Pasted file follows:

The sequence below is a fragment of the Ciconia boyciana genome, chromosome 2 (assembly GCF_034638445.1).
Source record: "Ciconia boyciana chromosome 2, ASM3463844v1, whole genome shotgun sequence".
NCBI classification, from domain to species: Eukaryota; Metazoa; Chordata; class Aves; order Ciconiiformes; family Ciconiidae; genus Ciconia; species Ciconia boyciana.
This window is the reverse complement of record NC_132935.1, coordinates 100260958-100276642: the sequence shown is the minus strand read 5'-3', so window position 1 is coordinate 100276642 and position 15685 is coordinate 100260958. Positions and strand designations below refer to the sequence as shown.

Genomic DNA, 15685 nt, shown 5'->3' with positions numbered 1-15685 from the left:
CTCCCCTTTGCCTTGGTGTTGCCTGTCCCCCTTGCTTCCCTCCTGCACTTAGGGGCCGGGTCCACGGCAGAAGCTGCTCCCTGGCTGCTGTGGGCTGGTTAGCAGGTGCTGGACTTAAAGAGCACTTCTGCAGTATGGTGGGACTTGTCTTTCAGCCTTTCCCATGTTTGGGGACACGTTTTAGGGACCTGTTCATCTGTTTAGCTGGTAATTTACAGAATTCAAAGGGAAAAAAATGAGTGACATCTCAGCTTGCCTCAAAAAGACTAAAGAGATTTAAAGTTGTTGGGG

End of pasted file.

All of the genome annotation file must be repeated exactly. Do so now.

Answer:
The sequence below is a fragment of the Ciconia boyciana genome, chromosome 2 (assembly GCF_034638445.1).
Source record: "Ciconia boyciana chromosome 2, ASM3463844v1, whole genome shotgun sequence".
NCBI classification, from domain to species: Eukaryota; Metazoa; Chordata; class Aves; order Ciconiiformes; family Ciconiidae; genus Ciconia; species Ciconia boyciana.
This window is the reverse complement of record NC_132935.1, coordinates 100260958-100276642: the sequence shown is the minus strand read 5'-3', so window position 1 is coordinate 100276642 and position 15685 is coordinate 100260958. Positions and strand designations below refer to the sequence as shown.

Genomic DNA, 15685 nt, shown 5'->3' with positions numbered 1-15685 from the left:
CTCCCCTTTGCCTTGGTGTTGCCTGTCCCCCTTGCTTCCCTCCTGCACTTAGGGGCCGGGTCCACGGCAGAAGCTGCTCCCTGGCTGCTGTGGGCTGGTTAGCAGGTGCTGGACTTAAAGAGCACTTCTGCAGTATGGTGGGACTTGTCTTTCAGCCTTTCCCATGTTTGGGGACACGTTTTAGGGACCTGTTCATCTGTTTAGCTGGTAATTTACAGAATTCAAAGGGAAAAAAATGAGTGACATCTCAGCTTGCCTCAAAAAGACTAAAGAGATTTAAAGTTGTTGGGG